How many miles per week are you running? Do you know your HR and / or pace at lactate threshold? That would be helpful for you to know.

FWIW, I ran a HM by pace recently, but noticed that my HR stayed around 86-89% of my HR-max.

ilanarama

Hi, Mom!

The difference is race effort and race adrenaline; you may only be running 50 minutes at 80-85% HRR, but the next day you're capable of running again, I would imagine.  I also don't typically train for longer than 50 minutes at a race effort HR, but I can put out a race of 1:40-ish.  Of course, afterward, I'm beat!

Looking at a recent half marathon, I pretty much flattened out at 87% HRR for the whole race after the first few miles (and not counting the very end).  And that was 1:38.  My tempo run efforts (also around 87%) were between 20 minutes and 40 minutes leading up to that race.  (But the tempos were embedded in longer runs, so my total time running was closer to 1:00-1:45.)

Ilana is awesome. She lives in a cool place, drinks good beer, and runs hard. She should start a fucking lifestyle blog for chicks. - NC Runner

PRs: 5K 21:03 (4/2012) 10K 43:06 (12/2011) 13.1 1:35:55 (10/2013) 26.2 3:23:31 (12/2013)

Next up: Lakefront 10M 4/19 | bloggy stuff at http://ilanarama.dreamwidth.org

hectortrojan

Npaden – thanks for posting your HM log. It helped. What is your average HR for most of your training runs (excluding speed related workouts)? My max HR is 196 and I run around 159 for most of my runs. Since your max HR is 194, I am curious to know your HR for most of your runs

AKTrail – I agree with you regarding elevation. Half the distance of the race that I am training for is on trails and other half is on the road. It also has good amount of elevation. I do my long runs on trails with good amount of elevation and as expected I see a huge difference in the pace based on elevation difference even though I am running at the same HR all the time. So I don’t think target pace is gonna work for me.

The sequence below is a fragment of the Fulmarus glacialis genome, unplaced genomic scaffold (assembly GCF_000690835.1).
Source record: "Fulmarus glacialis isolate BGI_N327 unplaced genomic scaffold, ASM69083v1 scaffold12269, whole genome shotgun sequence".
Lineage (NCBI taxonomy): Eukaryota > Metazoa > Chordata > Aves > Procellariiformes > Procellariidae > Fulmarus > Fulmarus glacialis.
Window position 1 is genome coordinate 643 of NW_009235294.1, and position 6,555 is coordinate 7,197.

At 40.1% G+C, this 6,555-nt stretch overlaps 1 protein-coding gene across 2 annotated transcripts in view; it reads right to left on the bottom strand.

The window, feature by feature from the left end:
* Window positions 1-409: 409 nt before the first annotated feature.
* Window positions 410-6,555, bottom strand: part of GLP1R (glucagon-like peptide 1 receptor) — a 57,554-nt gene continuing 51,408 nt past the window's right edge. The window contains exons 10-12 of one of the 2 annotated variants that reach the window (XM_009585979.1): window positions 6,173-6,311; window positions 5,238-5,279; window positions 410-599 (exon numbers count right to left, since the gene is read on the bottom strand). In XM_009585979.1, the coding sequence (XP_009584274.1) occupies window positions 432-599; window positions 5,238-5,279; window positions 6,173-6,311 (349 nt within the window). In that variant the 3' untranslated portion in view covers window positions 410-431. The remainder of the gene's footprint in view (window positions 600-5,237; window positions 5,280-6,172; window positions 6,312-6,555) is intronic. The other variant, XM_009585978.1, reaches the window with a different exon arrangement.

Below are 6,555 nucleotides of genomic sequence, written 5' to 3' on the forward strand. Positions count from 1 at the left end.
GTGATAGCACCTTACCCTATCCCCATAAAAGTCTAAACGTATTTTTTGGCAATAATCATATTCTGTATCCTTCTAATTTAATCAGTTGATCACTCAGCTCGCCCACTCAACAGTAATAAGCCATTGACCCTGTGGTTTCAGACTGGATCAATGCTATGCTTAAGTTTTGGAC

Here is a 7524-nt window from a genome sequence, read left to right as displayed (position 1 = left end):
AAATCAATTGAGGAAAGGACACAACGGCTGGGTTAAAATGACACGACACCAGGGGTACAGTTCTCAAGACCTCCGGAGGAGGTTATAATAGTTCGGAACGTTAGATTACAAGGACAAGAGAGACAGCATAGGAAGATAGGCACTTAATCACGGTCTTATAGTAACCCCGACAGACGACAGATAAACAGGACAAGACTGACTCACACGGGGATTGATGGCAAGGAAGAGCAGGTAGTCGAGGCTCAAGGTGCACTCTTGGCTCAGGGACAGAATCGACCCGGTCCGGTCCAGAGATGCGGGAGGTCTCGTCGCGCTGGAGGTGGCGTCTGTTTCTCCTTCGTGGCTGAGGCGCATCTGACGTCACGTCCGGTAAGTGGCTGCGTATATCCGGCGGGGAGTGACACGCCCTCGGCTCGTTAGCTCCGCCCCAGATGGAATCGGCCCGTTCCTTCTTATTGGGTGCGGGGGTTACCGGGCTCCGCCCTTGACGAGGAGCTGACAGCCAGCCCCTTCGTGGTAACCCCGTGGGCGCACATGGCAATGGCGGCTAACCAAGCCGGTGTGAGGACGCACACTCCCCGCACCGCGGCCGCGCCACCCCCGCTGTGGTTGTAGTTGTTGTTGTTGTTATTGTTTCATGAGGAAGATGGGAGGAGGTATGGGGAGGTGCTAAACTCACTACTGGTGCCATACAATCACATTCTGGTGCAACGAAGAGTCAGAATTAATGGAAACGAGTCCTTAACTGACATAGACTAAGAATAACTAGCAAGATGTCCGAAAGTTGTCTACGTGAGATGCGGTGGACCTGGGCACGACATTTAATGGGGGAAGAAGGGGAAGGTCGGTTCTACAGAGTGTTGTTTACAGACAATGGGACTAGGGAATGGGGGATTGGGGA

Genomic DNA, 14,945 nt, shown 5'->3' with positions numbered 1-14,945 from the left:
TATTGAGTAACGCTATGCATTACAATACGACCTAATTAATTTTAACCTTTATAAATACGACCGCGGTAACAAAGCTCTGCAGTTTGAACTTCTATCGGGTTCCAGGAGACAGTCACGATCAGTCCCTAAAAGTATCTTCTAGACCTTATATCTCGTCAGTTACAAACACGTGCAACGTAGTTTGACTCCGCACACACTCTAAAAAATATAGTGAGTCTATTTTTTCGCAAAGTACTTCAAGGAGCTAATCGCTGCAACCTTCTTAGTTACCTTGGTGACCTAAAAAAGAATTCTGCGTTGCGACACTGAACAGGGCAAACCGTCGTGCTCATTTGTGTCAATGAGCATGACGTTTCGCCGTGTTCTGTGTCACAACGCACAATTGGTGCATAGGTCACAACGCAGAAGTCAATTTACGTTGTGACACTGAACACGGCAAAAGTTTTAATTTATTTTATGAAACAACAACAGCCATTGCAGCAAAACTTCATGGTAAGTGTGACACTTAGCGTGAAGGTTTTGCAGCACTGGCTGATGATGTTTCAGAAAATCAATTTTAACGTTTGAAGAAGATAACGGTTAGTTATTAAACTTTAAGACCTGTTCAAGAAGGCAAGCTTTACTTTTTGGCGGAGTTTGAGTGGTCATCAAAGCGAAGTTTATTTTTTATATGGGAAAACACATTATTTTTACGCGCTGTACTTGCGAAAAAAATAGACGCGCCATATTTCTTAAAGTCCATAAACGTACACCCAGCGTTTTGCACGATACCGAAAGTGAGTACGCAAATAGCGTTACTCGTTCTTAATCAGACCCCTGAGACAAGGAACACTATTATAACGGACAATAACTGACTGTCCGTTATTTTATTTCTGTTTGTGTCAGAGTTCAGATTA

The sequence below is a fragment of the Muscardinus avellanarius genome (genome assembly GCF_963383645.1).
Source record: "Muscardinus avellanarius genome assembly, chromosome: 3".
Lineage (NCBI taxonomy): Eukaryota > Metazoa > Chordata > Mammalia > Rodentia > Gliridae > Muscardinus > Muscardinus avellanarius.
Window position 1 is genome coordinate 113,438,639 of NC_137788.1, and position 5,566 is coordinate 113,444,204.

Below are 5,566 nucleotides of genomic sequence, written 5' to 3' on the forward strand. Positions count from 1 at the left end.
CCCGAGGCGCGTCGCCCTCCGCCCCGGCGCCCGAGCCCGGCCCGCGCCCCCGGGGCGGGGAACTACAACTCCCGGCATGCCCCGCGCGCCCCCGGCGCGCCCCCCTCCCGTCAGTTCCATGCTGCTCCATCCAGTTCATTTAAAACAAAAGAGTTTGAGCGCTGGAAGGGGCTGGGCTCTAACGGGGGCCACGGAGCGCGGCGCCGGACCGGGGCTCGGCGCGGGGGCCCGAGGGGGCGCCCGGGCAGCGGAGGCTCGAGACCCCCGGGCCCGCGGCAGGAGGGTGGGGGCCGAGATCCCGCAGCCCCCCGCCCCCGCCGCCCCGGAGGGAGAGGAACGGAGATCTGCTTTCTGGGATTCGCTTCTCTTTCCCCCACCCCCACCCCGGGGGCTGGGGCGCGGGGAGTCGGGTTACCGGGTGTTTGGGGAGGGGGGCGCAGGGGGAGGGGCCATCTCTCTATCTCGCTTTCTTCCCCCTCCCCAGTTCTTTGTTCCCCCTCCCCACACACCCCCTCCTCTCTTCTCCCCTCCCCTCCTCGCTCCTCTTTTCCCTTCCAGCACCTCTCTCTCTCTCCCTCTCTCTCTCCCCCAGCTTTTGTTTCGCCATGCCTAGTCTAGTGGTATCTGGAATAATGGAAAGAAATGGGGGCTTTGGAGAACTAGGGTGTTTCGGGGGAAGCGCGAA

Jeff –yours is good and obvious advice. I agree that I am not going to get the effort 100% right and that is why I am asking questions here to run in a way that I can get the most effort.

Zonykel – I ran 40s miles per week. I don’t know my lactate threshold. Still haven’t done 30 minutes test to determine it.

Ilanarama – it makes sense that after 50 minutes of tempo run I am able to run next day, but I don’t need to worry about running next day after the race. Looking at your recent race performance, I would do something similar. Of course you did it in 1.40 and I want to finish in 2 hours so I need to adjust that. Maybe I will run easy for first 6 miles and then would go 82-85% HRR for next 7.

Hector, you should be able to click on my log and look at my workouts if you want.  I generally am running 4 easy runs a week and my avg HR is around 140 - 145 on those.  I went through a 3 month period during the summer where I tried to keep all my running easy and my target HR on those runs was 136.  I'm running some intervals and Marathon Pace runs right now and on those my avg HR is around 160, but that includes the warmup and cool down and the recoveries on the intervals.  Last night I hit 182 on the last set of my intervals.  The Hansons Plan has me doing my long run at a 9:30 pace which they consider moderate based on my goal marathon time.  I usually end up averaging around 150 on that run.

If I was going to go out on a limb and guess I would say that you might be running your easy runs too fast if a normal run has you at 159, that would be a higher effort run for me.  Of course everyone is different and I am by no means an expert.  Just sharing my personal experience.  That is also assuming your real max HR is 196.  Did you mention how you calculated that?  Using your HRM and running some all out sprints after you had already done a workout?  When I first calculated my Max HR I thought it was 187, then I ended up exceeding that in a couple races and adjusted it up based on those.

The only way to really figure it out is to race IMO.  Some folks just get more of a boost on race day and can run through the pain better.  Some days are just going to be good days and some days are not going to be.  Just hope you have a good day on race day!

Age: 45 Weight: 208 Height: 6'2" (Goal weight 195)

Current PR's:  Mara 3:48:09; HM 1:43:26; 10K 44:51; 5K 21:27